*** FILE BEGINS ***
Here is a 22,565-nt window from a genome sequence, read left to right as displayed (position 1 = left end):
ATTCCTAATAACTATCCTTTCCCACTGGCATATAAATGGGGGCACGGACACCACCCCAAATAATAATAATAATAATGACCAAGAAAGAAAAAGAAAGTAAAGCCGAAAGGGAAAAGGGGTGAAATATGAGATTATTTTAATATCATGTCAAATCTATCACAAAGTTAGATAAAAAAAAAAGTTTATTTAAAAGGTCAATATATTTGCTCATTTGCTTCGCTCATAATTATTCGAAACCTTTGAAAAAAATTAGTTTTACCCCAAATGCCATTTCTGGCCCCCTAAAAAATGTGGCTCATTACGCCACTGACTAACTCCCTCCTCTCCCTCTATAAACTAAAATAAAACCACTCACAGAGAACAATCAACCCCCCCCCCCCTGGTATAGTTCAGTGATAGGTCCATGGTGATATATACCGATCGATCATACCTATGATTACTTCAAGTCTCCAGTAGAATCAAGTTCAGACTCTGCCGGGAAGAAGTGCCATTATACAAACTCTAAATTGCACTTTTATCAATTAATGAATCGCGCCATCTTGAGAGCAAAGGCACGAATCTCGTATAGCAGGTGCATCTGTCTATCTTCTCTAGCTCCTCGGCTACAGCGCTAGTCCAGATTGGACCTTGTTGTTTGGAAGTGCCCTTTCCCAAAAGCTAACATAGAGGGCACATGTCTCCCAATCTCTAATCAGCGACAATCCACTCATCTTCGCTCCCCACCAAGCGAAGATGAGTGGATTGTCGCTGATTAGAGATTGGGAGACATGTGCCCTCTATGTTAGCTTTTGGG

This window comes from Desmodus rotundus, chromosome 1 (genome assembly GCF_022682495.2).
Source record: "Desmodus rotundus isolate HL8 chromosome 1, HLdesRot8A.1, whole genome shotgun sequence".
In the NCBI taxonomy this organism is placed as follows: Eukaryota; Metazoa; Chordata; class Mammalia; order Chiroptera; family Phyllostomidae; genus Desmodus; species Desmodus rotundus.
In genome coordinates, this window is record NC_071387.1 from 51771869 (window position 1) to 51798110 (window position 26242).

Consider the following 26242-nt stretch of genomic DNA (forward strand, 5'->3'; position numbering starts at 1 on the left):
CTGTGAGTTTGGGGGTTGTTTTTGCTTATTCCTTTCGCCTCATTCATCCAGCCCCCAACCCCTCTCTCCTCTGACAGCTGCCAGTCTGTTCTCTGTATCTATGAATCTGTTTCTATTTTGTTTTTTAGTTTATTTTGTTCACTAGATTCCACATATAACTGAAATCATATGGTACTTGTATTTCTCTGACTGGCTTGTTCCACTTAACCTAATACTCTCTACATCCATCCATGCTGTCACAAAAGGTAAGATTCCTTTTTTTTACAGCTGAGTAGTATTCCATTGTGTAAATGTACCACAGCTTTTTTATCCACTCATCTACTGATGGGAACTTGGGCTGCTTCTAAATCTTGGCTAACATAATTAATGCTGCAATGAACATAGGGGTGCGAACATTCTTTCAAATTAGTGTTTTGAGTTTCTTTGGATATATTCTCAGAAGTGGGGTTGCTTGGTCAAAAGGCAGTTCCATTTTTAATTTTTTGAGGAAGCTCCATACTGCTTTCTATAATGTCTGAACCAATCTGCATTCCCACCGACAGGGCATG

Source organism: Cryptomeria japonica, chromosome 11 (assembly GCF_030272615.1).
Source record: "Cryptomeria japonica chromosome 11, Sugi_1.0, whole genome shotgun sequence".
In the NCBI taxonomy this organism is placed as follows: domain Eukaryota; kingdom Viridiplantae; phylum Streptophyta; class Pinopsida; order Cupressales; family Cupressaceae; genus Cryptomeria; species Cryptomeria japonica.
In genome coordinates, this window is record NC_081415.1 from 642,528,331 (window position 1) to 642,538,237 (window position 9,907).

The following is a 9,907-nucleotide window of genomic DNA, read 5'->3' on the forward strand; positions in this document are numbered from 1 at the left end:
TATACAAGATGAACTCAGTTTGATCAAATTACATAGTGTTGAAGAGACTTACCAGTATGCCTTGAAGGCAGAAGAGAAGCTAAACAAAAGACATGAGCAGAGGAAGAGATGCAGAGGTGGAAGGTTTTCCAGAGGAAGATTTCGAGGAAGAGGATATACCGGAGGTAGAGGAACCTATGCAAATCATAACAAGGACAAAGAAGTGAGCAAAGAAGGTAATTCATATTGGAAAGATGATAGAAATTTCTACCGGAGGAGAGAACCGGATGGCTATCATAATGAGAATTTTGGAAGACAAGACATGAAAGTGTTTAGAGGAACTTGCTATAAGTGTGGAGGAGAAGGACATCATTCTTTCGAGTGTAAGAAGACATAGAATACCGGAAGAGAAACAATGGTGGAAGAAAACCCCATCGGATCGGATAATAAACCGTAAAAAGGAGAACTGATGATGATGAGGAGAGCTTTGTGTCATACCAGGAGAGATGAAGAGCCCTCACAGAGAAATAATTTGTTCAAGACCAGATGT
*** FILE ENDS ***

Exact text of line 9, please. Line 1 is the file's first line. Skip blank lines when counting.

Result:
Source organism: Cryptomeria japonica, chromosome 11 (assembly GCF_030272615.1).